The FDA announced the authorization the day after the agency’s panel of outside experts endorsed its use. Moderna said it intended to apply for full US license in 2021.
The decision marks the first regulatory authorization in the world for Moderna’s vaccine and validation of its messenger RNA technology. It came less than a year after the first Covid-19 case was identified in the United States.
The biotech company has worked with the US government to prepare for the distribution of 5.9 million shots as early as this weekend.
The FDA decision is based on results from a late-stage study of 30,000 volunteers that found the vaccine was nearly 95% effective at preventing illness from Covid-19 with no serious safety concerns.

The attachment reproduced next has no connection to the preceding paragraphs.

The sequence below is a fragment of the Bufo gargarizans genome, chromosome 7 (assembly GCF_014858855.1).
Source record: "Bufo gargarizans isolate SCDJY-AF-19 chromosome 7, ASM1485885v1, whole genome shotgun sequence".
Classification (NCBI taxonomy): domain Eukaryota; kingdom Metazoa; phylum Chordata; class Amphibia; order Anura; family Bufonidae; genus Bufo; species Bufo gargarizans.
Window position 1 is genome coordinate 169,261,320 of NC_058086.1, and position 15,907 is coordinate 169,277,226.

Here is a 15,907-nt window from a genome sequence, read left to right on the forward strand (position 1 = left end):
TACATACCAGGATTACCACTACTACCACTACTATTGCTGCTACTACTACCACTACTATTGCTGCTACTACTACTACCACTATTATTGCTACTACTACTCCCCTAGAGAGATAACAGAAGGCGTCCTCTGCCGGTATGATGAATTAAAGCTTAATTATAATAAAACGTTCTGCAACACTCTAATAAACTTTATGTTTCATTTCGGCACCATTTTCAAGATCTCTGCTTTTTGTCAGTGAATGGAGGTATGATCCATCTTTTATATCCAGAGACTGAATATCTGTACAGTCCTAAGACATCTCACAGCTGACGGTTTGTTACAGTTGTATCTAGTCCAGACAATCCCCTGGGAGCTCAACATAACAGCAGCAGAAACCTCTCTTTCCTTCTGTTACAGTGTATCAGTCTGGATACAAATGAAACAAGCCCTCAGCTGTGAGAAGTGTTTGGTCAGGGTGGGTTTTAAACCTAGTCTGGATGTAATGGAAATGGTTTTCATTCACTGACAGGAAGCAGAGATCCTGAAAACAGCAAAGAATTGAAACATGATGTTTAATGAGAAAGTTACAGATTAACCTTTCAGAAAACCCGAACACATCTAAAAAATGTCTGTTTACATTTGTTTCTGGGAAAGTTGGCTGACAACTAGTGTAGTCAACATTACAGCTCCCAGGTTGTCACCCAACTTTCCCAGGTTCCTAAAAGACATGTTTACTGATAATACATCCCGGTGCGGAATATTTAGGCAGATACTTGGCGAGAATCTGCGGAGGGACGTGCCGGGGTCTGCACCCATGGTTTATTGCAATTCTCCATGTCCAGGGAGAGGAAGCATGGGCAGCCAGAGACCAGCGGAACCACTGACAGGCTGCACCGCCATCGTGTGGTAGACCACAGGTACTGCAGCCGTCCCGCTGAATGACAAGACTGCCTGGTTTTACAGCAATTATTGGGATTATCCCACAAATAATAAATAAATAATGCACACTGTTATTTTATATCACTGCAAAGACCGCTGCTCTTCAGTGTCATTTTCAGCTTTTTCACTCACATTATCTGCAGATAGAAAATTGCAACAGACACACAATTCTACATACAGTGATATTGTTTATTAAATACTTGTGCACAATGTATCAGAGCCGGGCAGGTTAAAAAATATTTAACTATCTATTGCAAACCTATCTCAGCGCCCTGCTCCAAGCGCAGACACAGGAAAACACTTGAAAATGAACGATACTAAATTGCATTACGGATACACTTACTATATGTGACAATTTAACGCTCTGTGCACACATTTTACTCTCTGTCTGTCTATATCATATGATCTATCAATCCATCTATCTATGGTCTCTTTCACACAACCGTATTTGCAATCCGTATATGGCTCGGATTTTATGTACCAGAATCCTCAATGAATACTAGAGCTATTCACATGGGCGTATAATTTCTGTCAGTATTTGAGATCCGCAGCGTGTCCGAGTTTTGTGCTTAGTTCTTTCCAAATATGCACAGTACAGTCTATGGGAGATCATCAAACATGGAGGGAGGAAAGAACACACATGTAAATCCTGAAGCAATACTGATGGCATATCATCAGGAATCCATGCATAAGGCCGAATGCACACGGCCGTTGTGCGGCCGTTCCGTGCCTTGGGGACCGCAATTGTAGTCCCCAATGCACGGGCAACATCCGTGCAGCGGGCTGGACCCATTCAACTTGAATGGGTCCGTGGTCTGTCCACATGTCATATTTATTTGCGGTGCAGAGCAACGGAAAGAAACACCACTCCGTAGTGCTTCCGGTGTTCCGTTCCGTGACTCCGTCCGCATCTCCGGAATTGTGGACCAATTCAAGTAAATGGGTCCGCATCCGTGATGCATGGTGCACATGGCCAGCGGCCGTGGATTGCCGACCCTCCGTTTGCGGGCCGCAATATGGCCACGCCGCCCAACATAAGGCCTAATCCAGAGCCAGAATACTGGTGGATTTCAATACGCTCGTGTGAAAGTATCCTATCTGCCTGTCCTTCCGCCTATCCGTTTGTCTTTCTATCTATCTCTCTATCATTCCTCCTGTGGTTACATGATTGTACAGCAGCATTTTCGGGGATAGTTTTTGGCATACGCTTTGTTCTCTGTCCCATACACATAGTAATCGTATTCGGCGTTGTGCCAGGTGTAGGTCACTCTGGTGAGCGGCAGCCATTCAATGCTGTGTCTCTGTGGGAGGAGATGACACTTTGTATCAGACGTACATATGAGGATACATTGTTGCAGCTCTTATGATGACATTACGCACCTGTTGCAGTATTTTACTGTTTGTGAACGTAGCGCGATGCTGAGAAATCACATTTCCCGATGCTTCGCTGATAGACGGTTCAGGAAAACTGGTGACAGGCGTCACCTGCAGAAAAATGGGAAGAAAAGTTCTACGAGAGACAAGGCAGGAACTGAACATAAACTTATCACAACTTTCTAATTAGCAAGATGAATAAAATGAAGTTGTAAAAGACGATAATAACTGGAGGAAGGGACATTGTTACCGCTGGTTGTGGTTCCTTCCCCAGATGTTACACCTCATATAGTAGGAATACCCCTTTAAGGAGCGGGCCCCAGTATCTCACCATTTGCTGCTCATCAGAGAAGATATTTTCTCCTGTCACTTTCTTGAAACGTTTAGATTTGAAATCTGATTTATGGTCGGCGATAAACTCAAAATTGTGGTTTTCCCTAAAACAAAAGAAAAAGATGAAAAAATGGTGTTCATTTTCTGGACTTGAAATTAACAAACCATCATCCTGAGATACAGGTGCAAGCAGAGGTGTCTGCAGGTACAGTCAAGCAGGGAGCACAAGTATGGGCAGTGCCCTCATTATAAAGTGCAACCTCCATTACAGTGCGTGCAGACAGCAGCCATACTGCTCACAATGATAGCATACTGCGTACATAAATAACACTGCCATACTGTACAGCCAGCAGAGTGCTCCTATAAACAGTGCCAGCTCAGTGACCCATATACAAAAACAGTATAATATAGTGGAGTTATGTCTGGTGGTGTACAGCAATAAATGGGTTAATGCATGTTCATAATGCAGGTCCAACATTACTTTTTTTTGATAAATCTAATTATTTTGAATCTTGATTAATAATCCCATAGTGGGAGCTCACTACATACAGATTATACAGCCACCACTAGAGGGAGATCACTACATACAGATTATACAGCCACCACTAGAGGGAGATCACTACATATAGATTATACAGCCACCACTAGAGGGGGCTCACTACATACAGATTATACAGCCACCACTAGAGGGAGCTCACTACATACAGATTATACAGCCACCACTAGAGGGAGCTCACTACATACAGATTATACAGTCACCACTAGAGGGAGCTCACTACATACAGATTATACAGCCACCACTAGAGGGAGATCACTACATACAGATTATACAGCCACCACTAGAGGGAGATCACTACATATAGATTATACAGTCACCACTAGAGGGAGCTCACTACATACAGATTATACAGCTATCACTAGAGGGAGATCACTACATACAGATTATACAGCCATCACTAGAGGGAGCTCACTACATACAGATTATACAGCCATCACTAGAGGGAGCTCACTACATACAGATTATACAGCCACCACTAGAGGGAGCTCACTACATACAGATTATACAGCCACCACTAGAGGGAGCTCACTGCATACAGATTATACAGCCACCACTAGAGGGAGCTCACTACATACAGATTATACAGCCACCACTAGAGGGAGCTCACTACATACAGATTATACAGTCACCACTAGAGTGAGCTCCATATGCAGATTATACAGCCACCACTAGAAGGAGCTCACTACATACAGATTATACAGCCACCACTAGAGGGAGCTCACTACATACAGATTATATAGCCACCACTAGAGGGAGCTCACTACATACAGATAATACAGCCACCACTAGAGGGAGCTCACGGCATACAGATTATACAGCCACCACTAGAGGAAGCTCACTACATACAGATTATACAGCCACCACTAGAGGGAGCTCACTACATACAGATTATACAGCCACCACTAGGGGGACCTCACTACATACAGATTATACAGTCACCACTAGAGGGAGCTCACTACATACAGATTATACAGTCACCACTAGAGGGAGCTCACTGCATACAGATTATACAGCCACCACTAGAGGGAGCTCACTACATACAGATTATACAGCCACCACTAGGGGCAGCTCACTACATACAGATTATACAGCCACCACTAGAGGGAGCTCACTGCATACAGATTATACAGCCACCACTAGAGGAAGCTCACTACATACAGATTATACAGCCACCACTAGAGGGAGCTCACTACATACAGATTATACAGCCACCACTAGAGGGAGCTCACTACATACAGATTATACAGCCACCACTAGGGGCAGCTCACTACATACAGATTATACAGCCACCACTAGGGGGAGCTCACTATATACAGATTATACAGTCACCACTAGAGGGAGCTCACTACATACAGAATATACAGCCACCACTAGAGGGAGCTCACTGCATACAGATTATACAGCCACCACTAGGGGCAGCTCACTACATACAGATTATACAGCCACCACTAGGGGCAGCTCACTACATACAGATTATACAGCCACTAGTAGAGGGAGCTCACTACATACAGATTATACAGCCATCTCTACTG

The authorization follows an EUA granted for a similar vaccine from Pfizer Inc and German partner BioNTech SE that has been put into the arms of thousands of US healthcare workers this week in a massive nationwide rollout.
“With the availability of two vaccines now for the prevention of COVID-19, the FDA has taken another crucial step in the fight against this global pandemic that is causing vast numbers of hospitalizations and deaths in the United States each day,” FDA Commissioner Stephen M Hahn, MD, said in a statement.
Moderna’s shot is expected to be used in harder-to-reach locations, such as rural hospitals. The vaccine needs to be stored and shipped frozen, but does not require the ultra-cold temperatures of the Pfizer/BioNTech shot.
Once thawed, the Moderna vaccine can be kept at typical refrigerator temperatures. It is administered in two shots 28 days apart.
Moderna said it would deliver approximately 20 million doses to the US government this year and expected to have between 100 million and 125 million in the first quarter of next year, with 85-100 million of those for the United States.
Moderna has deals with the US government to provide a total of 200 million doses by the end of June 2021.